Milking venom from a Black Whipsnake.
What is a venom?
What is venom? Which animals are venomous? What is venom for? One might think these questions simple, long since resolved by toxinologists – scientists who study toxins, the toxic compounds produced by plants and animals – but few things in nature are ever so simple as they seem. Nature is elegant but messy, complex beyond our wildest dreams, resistant to our attempts to tame it with words and formulas. When we ask what something in nature is for, we are asking a question about its function – what does a particular trait do for an organism that makes it worth having? Why does that organism have that trait? Why did it evolve? It turns out that questions like these have been causing problems for scientists and philosophers for a very long time.
The idea that things in nature have a purpose is often referred to as "teleology.” The word comes from Greek – telos means purpose or goal and logos means knowledge. Teleology, then, is the direction of things towards goals by knowledge. We’re already getting into hot water here aren't we? What's this "knowledge" we’re talking about? Where does it come from? Traditionally, of course, it came from God(s). Little wonder then that many scientists and philosophers have tried to banish the word "teleology" from science altogether. Things in nature have no purpose, they say, they simply are. This is perfectly satisfactory for physics – it makes no sense to ask what the purpose of an electron is – but rather less so for biology. The biologist Theodosius Dobzhansky famously said that "nothing in biology makes sense except in the light of evolution." Dobzhansky was an anti-creationist Christian and although his famous dictum may be a little bit of an overstatement – it's perfectly possible to describe and manipulate things in nature without studying their evolution – it's undeniable that to ignore evolution in biology is to leave rather a lot out. In fact, it's leaving out arguably the most important (and interesting) part, the explanation of how things got to be the way they are.
Enter function (surely it’s no coincidence that function begins with “fun”). In biology, thanks to Darwin's theory of natural selection and its various extensions and refinements, teleology is alive and well. Some prefer the term “teleonomy” (nomos means “law”, thus goal-directed by law), but regardless of terminology it is impossible to deny that organisms have purposes (for example the transmission of genetic information to the next generation) and that their functional traits have evolved to help them achieve these goals. This simple fact is why biology is not a branch of physics and never will be. It goes without saying, of course, that we’re not out of the philosophical woods yet – function remains a tricky concept over which a great deal of ink has been spilled – but at least we've agreed on some basics (right?).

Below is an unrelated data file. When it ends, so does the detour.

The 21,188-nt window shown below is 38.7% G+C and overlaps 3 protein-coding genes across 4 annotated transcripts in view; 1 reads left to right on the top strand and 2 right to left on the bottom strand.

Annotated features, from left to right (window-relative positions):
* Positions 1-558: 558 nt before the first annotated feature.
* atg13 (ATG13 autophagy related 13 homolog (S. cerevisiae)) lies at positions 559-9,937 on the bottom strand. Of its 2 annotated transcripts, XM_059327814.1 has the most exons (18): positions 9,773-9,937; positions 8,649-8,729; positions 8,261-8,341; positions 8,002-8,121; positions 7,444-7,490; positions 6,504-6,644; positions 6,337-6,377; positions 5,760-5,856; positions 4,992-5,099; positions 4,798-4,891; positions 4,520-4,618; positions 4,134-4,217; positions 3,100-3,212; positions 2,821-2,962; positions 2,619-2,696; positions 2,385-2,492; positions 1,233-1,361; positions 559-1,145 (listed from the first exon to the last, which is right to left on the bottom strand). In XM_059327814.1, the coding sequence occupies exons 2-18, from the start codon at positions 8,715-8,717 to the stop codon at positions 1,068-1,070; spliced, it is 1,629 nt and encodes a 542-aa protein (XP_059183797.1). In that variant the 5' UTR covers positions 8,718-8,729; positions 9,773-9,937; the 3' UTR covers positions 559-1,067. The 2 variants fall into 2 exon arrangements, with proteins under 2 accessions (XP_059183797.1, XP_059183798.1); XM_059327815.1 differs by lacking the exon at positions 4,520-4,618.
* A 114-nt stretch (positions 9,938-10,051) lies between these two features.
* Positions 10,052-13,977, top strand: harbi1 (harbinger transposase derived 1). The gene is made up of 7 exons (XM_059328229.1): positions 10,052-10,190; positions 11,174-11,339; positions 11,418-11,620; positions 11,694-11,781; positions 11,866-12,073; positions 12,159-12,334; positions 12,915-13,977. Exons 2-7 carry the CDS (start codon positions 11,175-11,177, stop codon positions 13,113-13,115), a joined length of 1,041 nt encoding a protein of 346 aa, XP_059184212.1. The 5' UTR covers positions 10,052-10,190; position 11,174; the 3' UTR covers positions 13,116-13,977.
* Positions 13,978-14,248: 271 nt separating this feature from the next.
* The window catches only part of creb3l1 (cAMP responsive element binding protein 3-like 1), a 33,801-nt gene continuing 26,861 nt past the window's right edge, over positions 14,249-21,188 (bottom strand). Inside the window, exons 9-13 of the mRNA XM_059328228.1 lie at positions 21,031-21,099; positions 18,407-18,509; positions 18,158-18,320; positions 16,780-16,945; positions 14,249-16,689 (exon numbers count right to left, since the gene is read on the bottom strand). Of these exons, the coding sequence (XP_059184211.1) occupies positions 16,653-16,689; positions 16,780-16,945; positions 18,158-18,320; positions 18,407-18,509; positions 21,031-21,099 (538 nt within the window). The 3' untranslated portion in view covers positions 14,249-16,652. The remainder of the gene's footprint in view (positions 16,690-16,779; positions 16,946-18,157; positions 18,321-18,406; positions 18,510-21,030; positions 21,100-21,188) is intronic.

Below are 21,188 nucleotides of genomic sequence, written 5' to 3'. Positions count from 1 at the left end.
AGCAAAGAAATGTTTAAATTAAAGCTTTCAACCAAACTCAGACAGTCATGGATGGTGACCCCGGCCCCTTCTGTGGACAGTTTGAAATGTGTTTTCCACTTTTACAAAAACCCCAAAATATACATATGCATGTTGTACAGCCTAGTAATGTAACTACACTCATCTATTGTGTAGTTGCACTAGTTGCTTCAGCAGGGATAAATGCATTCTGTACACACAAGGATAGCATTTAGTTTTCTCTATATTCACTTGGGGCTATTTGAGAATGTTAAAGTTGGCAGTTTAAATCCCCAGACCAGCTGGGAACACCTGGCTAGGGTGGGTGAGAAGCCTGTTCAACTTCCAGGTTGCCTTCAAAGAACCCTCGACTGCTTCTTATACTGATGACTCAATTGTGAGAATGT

Back to venom. Venom is a functional trait, defined according to the purposes for which it evolved – not just any old toxic substance gets to be called “venom.” Happily, there is fairly widespread consensus regarding the definition of venom itself: it is a mixture of toxic molecules ("toxins", which are mostly proteins) that one organism delivers to another (e.g. by a bite or a sting) for the purpose of defending itself, securing a meal, or deterring a competitor. Venom is a subset of poisons that is "actively delivered.” Yes (pedants, pay attention) – venom is a specialised form of poison. Other poisons might be absorbed across the skin or toxic when ingested, but venom is associated with a specialised delivery system like fangs or a stinger.
So, if scientists agree (for the most part) on what venom is, why can't they agree on which animals have it? Well, the first thing to confess is that we scientists are a disagreeable bunch. That might sound like a bad thing, but I can assure you it's not – it's actually very productive. Strange as it may seem, scientists collaborate by criticising each other's ideas. Knowledge evolves in a superficially similar way to organisms in nature and criticisms are analogous to selection pressures – good ideas withstand criticism; bad (less good) ideas don't and are discarded (or hidden in the bottom drawer). So the fact that toxinologists disagree about which animals to label venomous is a sign that toxinology is a healthy, progressive field. We’ve a lot to learn about venomous critters, so we are all going to be kept very busy criticising each other for the next several lifetimes (even after we upload our consciousnesses onto computer servers).
So what exactly is all this disagreement about anyway? I'm so glad you asked. In the past, there were those who thought that, in order to be labelled as such, venom had to kill animals unlucky enough to be injected with it. As we've learned more about the ways in which organisms use toxins to mess up the regulatory systems of other organisms, it's become clear that causing "rapid prey death" is not a suitable criterion for venomousness. A snake might kill its prey with venom, but what about a wasp that injects a cocktail of toxins directly into the brain of a cockroach, turning it into a passive zombie that allows itself to be led to the wasp’s nest and sealed inside with an egg that will hatch into a larva that will eat the (still unprotesting) cockroach alive? One way the venom of some snakes works is by attacking the blood, turning bite victims into haemophiliacs who die of internal bleeding or catastrophic losses of blood pressure. What about a mosquito or a vampire bat that uses similar toxins to prevent blood from clotting as it sups, but does not kill its prey? Are these blood drinkers venomous?